After the high profile refereeing mistakes made in the 2010 World Cup, FIFA President Sepp Blatter has said that only full-time professional referees should be chosen to officiate at the 2014 FIFA World Cup in Brazil.

He said that improving the standards of elite referees will be a top priority if he is re-elected next June to lead FIFA for another fourth four year term.

“You can’t have non-professional referees in professional football,” he said and will reveal a detailed review of training for top level referees in October.

This move was expected after South Africa.

In South Africa only Howard Webb of England, who refereed the final, and Yuichi Nishimura of Japan, who was fourth official at the final, are full time referees

In the 64 matches of the World Cup tournament you are always going to have some mistakes. Imagine, in a 16 team national league, having no controversy for eight weeks. It never happens. Controversy is always present in football.

FIFA is estimated to have spent $40 million in referee training in the build up to World Cup 2010. The introduction of professional referees for the 2014 World Cup will be a new focus for the budget.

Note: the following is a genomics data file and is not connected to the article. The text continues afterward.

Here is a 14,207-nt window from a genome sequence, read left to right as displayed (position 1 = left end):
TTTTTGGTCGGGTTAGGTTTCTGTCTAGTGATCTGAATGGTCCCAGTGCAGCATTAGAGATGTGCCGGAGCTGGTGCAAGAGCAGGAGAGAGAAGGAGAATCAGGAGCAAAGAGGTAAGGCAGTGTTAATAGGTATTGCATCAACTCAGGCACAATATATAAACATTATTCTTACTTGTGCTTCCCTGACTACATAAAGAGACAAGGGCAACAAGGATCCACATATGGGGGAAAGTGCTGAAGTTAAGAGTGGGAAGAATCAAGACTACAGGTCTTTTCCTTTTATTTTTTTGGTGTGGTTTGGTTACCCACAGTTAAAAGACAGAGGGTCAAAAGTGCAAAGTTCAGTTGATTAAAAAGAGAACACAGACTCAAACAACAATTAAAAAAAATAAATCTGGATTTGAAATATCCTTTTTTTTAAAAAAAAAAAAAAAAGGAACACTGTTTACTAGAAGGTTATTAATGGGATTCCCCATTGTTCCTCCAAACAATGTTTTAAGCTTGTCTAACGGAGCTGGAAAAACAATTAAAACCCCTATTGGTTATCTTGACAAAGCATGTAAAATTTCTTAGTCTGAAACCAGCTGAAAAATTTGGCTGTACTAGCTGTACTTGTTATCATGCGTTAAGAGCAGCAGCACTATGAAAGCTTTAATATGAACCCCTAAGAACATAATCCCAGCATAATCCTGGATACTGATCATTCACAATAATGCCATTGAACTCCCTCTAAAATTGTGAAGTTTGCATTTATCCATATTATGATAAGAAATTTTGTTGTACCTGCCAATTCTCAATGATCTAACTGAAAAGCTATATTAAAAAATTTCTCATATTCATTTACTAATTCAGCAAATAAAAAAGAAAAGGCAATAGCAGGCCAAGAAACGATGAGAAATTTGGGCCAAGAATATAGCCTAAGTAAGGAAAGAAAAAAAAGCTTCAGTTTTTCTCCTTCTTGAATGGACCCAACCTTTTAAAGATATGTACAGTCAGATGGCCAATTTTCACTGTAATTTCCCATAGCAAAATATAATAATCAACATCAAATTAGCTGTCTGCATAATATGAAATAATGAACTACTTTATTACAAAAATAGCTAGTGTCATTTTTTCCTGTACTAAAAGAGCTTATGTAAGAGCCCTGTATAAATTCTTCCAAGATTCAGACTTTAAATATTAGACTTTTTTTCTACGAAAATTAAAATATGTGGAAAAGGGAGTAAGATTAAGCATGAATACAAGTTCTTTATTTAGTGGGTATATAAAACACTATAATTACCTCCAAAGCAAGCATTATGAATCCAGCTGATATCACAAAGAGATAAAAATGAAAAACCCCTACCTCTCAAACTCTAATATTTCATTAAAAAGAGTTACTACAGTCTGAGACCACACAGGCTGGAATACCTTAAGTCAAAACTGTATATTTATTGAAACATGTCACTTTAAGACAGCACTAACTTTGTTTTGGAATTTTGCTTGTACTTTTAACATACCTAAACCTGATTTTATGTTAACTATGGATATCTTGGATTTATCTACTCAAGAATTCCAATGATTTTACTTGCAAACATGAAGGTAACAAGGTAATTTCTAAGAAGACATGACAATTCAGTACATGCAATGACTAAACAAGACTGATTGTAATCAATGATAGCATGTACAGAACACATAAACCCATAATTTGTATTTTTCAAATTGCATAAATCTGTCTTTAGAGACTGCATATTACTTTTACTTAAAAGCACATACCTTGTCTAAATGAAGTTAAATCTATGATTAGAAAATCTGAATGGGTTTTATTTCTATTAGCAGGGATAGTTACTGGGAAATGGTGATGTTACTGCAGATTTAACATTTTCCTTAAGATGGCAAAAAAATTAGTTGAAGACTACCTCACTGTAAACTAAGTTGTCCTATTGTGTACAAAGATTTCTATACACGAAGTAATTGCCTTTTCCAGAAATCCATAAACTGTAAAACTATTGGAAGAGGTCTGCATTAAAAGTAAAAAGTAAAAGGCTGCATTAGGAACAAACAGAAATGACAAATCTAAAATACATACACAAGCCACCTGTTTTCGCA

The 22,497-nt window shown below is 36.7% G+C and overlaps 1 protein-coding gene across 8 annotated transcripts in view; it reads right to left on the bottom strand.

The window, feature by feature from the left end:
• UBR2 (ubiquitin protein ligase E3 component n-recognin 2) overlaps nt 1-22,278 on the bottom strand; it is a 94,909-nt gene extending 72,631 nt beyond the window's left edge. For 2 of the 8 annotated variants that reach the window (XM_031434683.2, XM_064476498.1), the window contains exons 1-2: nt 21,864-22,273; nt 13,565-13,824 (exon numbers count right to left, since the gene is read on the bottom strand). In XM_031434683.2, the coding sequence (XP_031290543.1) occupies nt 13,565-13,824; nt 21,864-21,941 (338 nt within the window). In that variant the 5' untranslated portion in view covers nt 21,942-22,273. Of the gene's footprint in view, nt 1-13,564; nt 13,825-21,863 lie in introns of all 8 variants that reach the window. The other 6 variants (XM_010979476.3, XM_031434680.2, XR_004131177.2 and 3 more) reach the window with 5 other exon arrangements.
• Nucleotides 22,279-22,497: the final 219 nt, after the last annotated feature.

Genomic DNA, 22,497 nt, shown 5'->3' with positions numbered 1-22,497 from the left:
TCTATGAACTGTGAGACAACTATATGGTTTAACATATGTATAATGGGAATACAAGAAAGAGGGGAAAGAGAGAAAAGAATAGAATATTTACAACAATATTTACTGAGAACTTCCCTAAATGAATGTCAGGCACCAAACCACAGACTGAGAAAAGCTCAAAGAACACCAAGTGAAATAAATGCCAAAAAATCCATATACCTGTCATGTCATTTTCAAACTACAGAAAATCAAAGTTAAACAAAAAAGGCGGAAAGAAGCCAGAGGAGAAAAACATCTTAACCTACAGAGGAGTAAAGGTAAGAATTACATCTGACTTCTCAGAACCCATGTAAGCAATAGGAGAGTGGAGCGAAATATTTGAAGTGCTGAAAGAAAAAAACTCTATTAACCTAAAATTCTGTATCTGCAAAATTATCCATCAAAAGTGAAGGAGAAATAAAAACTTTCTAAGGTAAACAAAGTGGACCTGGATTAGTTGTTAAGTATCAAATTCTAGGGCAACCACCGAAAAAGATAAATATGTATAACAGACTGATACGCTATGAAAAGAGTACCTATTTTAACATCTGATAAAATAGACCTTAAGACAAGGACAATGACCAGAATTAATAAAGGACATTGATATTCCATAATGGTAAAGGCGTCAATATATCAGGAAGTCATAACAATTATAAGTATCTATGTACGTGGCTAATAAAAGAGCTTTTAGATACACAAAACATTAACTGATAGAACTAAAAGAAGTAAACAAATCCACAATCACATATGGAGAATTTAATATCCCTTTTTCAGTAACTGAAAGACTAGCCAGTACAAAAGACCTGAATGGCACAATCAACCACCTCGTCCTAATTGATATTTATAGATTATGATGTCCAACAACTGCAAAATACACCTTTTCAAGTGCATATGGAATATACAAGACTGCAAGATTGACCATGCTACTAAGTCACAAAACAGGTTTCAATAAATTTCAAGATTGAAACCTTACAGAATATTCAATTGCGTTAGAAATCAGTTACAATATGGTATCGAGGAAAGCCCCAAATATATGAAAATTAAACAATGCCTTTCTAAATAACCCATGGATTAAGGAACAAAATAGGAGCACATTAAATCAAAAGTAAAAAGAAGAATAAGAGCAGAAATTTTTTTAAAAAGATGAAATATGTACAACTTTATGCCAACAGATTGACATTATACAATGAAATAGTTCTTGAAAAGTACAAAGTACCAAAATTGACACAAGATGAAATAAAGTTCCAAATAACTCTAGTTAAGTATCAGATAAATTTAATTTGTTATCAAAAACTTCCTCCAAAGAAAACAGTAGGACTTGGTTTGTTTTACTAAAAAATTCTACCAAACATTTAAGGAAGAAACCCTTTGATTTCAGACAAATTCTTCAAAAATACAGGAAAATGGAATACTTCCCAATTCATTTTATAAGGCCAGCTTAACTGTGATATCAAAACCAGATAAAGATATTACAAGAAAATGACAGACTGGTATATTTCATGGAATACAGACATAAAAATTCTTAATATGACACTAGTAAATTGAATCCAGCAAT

There are many problems to be overcome.

How many referees will be given a FIFA contract?

Will the referees also be funded by their national associations?

Will the full time team also include assistant referees?

Will the referees continue to referee in their own national leagues or will they become ‘international’ referees, refereeing in different leagues throughout the world?

All should be revealed in October.

An unfortunate point in South Africa was that the most of the major refereeing controversies were in high profile matches involving high profile teams.

Would there have been the same publicity had the goal line incident in the Germany v England match happened instead in the matches between Switzerland and Honduras or DPR Korea and Ivory Coast?

Certainly not.

Many problems in South Africa were assistant referee problems and not referee decisions.

There will be no benefit in spending large amounts of money on full time referee contracts if the assistant referees on the touchline, whose signals are always under tremendous scrutiny from the television cameras, are not included.

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